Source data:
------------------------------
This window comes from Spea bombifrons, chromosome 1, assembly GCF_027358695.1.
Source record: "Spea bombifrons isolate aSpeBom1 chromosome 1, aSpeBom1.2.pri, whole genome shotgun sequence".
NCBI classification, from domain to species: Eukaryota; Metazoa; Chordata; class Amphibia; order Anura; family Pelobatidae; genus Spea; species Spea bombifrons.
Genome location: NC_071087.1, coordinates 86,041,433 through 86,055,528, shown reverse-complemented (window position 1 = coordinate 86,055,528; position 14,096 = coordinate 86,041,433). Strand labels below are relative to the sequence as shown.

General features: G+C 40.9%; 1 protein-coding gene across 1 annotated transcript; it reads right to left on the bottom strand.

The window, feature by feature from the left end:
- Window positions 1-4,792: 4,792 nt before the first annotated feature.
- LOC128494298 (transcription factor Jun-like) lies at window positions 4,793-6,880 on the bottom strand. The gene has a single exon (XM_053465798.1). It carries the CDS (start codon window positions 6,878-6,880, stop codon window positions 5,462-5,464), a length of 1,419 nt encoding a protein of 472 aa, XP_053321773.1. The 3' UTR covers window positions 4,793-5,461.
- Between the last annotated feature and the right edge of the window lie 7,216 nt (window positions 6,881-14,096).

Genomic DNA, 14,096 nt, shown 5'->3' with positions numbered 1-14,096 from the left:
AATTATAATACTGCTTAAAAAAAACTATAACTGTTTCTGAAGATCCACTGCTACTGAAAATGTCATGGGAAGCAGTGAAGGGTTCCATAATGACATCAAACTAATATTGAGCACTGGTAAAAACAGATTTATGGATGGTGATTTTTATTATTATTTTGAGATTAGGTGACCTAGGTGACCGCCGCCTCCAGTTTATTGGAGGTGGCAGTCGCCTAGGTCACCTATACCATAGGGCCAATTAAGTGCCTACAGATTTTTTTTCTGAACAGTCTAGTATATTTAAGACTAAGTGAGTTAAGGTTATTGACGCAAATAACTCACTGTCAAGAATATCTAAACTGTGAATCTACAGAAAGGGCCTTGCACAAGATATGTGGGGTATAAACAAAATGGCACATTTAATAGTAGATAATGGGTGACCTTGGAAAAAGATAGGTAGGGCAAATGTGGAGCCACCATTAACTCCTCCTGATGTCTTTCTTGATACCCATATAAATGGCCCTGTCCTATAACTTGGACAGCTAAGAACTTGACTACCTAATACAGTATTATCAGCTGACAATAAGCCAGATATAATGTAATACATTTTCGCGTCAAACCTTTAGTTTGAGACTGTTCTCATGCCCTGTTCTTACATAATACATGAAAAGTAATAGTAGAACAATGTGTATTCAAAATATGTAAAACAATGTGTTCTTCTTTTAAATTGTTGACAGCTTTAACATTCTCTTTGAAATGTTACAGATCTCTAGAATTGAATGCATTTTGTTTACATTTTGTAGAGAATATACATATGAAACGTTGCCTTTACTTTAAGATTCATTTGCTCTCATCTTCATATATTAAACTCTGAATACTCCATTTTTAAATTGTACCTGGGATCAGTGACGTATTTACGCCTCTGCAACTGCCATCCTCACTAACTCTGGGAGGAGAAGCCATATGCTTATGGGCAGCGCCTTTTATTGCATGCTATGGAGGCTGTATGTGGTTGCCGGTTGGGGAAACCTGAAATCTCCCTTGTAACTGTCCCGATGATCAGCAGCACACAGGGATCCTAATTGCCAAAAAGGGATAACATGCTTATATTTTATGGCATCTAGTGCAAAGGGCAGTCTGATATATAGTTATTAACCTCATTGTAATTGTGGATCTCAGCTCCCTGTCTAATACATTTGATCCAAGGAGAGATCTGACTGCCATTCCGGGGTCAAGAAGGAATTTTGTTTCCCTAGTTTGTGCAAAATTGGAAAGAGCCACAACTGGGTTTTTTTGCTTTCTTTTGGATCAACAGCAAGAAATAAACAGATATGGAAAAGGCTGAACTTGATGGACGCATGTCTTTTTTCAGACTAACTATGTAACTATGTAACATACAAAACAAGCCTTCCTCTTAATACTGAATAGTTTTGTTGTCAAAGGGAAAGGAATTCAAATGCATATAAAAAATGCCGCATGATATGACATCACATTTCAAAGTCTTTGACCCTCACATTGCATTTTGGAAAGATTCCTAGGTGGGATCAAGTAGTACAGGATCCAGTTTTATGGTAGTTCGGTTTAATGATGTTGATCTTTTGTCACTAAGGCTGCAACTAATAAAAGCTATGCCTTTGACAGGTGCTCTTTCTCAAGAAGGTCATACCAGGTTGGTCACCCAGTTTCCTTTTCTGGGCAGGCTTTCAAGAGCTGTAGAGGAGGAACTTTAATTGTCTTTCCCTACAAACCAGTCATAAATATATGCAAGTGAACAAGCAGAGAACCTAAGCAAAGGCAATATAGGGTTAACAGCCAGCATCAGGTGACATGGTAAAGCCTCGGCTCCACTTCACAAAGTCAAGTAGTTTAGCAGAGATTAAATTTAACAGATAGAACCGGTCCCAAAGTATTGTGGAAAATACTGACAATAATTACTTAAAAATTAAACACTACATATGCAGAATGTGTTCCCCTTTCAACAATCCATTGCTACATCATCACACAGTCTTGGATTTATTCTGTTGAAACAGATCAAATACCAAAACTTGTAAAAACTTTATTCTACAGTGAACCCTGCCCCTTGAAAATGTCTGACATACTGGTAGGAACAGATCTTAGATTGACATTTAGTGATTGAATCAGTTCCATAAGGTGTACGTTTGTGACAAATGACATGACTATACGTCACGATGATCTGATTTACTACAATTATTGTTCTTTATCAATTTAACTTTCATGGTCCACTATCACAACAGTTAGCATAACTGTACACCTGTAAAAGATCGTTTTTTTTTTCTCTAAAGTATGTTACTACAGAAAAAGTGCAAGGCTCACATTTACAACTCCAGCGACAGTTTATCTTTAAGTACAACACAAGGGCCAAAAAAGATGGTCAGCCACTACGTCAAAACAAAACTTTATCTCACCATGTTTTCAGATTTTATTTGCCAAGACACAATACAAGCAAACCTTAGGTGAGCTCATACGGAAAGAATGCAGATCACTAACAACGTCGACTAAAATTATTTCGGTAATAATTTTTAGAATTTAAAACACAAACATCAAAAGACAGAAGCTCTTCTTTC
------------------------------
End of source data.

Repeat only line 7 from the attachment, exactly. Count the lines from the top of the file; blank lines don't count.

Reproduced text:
- Window positions 1-4,792: 4,792 nt before the first annotated feature.